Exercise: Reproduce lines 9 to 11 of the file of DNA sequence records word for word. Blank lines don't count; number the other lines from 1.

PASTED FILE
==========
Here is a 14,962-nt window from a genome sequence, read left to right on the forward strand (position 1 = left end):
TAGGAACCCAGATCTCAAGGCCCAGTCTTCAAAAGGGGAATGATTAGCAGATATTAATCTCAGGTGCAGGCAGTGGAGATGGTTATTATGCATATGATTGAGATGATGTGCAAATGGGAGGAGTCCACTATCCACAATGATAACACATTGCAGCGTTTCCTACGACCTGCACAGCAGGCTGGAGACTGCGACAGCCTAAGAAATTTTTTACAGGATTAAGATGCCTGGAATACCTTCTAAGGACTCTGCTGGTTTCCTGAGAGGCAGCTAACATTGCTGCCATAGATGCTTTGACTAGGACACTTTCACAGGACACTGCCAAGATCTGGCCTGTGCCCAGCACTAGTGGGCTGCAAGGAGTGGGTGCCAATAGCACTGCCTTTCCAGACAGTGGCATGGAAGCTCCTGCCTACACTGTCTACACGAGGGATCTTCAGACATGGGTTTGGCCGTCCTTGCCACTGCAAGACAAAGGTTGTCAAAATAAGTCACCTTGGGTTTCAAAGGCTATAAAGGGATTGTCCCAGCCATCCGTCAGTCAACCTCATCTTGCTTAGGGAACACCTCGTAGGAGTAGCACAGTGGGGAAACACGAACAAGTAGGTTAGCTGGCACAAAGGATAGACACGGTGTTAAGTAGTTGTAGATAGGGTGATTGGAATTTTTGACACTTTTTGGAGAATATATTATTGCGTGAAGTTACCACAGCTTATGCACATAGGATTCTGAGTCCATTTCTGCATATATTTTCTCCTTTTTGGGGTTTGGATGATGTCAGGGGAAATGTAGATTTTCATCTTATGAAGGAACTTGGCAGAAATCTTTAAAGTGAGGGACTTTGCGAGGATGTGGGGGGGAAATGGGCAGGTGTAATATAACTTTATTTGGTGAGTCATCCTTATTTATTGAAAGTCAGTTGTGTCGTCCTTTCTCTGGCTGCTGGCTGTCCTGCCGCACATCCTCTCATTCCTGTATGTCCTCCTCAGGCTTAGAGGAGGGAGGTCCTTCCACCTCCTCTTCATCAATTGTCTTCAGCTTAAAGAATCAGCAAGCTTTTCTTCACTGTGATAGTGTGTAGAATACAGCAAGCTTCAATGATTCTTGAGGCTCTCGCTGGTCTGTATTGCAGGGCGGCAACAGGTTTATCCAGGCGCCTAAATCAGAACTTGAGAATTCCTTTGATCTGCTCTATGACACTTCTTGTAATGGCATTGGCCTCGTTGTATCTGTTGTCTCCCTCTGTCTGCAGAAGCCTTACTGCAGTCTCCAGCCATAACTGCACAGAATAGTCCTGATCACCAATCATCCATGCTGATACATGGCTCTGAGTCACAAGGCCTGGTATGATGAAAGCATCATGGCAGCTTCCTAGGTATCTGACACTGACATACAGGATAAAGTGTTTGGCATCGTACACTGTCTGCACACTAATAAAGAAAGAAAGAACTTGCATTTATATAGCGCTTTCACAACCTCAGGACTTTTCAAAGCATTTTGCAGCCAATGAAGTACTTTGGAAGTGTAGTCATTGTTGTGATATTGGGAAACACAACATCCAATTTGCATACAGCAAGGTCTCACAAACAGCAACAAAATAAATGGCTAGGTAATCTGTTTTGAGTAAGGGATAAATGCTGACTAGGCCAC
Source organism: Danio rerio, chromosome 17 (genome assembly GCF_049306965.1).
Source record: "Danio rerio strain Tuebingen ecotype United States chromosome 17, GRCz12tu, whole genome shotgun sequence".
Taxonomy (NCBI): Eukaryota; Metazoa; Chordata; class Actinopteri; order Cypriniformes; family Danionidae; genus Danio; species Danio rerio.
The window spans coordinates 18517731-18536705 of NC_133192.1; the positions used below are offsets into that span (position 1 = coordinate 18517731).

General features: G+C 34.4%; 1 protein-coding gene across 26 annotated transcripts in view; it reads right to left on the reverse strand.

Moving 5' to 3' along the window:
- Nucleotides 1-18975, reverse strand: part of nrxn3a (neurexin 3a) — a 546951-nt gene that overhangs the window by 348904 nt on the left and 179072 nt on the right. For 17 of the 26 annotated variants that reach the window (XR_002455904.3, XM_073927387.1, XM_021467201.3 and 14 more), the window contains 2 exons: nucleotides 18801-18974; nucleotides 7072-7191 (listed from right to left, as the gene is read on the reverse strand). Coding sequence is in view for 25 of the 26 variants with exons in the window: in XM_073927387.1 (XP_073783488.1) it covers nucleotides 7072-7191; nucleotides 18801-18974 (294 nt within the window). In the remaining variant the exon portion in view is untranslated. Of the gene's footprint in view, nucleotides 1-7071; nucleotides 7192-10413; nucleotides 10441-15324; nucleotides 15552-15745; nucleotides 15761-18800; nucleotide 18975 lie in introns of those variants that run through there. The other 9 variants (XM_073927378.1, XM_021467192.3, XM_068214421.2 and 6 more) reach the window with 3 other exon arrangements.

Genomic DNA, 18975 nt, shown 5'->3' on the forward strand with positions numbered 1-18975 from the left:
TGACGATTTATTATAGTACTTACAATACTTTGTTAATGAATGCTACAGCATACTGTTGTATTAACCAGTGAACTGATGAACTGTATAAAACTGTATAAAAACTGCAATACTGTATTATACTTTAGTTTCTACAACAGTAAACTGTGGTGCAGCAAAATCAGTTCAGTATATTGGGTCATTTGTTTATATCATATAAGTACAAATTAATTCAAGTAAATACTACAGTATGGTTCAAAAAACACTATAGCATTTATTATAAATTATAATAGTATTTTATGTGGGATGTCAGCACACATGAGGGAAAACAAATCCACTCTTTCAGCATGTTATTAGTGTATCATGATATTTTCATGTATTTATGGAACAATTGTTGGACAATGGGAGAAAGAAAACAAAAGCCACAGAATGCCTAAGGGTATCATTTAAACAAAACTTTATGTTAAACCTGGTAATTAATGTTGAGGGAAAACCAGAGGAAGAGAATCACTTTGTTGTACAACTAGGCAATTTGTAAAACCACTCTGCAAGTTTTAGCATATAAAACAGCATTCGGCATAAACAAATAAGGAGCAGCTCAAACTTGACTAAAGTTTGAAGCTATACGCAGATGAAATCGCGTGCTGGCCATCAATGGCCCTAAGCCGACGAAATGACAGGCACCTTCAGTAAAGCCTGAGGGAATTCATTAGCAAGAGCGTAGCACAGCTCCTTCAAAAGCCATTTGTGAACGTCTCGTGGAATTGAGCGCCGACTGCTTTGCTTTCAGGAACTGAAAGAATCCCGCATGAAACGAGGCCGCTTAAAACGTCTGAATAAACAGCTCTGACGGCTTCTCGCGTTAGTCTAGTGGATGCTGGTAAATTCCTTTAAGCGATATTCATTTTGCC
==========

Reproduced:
- Nucleotides 1-18975, reverse strand: part of nrxn3a (neurexin 3a) — a 546951-nt gene that overhangs the window by 348904 nt on the left and 179072 nt on the right. For 17 of the 26 annotated variants that reach the window (XR_002455904.3, XM_073927387.1, XM_021467201.3 and 14 more), the window contains 2 exons: nucleotides 18801-18974; nucleotides 7072-7191 (listed from right to left, as the gene is read on the reverse strand). Coding sequence is in view for 25 of the 26 variants with exons in the window: in XM_073927387.1 (XP_073783488.1) it covers nucleotides 7072-7191; nucleotides 18801-18974 (294 nt within the window). In the remaining variant the exon portion in view is untranslated. Of the gene's footprint in view, nucleotides 1-7071; nucleotides 7192-10413; nucleotides 10441-15324; nucleotides 15552-15745; nucleotides 15761-18800; nucleotide 18975 lie in introns of those variants that run through there. The other 9 variants (XM_073927378.1, XM_021467192.3, XM_068214421.2 and 6 more) reach the window with 3 other exon arrangements.

Genomic DNA, 18975 nt, shown 5'->3' on the forward strand with positions numbered 1-18975 from the left:
TGACGATTTATTATAGTACTTACAATACTTTGTTAATGAATGCTACAGCATACTGTTGTATTAACCAGTGAACTGATGAACTGTATAAAACTGTATAAAAACTGCAATACTGTATTATACTTTAGTTTCTACAACAGTAAACTGTGGTGCAGCAAAATCAGTTCAGTATATTGGGTCATTTGTTTATATCATATAAGTACAAATTAATTCAAGTAAATACTACAGTATGGTTCAAAAAACACTATAGCATTTATTATAAATTATAATAGTATTTTATGTGGGATGTCAGCACACATGAGGGAAAACAAATCCACTCTTTCAGCATGTTATTAGTGTATCATGATATTTTCATGTATTTATGGAACAATTGTTGGACAATGGGAGAAAGAAAACAAAAGCCACAGAATGCCTAAGGGTATCATTTAAACAAAACTTTATGTTAAACCTGGTAATTAATGTTGAGGGAAAACCAGAGGAAGAGAATCACTTTGTTGTACAACTAGGCAATTTGTAAAACCACTCTGCAAGTTTTAGCATATAAAACAGCATTCGGCATAAACAAATAAGGAGCAGCTCAAACTTGACTAAAGTTTGAAGCTATACGCAGATGAAATCGCGTGCTGGCCATCAATGGCCCTAAGCCGACGAAATGACAGGCACCTTCAGTAAAGCCTGAGGGAATTCATTAGCAAGAGCGTAGCACAGCTCCTTCAAAAGCCATTTGTGAACGTCTCGTGGAATTGAGCGCCGACTGCTTTGCTTTCAGGAACTGAAAGAATCCCGCATGAAACGAGGCCGCTTAAAACGTCTGAATAAACAGCTCTGACGGCTTCTCGCGTTAGTCTAGTGGATGCTGGTAAATTCCTTTAAGCGATATTCATTTTGCC